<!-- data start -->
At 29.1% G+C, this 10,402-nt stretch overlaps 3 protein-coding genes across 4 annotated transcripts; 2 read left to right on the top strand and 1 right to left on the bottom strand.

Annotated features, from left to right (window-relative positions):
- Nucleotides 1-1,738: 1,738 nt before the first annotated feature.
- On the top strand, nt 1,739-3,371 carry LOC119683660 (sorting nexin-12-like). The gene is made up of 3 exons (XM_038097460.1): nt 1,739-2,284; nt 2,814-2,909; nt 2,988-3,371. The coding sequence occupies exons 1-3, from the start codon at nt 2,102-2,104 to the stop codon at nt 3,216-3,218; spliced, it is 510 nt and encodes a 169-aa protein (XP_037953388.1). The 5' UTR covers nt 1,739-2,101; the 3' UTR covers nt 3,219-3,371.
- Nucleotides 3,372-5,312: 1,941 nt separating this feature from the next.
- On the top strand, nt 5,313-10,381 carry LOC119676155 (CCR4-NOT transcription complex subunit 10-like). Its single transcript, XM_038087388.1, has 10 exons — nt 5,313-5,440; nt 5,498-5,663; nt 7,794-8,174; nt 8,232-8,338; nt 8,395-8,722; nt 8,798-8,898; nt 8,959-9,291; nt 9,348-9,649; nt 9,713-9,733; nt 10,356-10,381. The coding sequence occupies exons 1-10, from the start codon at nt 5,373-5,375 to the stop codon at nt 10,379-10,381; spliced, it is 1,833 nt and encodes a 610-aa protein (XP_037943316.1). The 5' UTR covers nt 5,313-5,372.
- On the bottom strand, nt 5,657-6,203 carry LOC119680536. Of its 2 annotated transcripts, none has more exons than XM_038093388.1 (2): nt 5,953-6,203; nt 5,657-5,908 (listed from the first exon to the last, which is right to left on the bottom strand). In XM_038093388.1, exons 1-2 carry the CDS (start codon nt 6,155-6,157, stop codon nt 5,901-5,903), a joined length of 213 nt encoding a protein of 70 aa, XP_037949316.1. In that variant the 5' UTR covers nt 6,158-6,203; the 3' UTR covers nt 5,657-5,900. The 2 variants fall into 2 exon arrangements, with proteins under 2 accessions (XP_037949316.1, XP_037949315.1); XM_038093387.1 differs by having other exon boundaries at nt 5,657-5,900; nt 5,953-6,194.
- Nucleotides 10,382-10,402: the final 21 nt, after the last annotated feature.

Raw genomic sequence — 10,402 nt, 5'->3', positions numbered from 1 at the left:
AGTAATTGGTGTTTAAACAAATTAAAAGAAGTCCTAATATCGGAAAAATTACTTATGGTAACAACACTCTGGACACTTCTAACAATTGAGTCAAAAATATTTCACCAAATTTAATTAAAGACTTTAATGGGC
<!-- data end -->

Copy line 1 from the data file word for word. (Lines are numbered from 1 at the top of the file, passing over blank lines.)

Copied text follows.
At 29.1% G+C, this 10,402-nt stretch overlaps 3 protein-coding genes across 4 annotated transcripts; 2 read left to right on the top strand and 1 right to left on the bottom strand.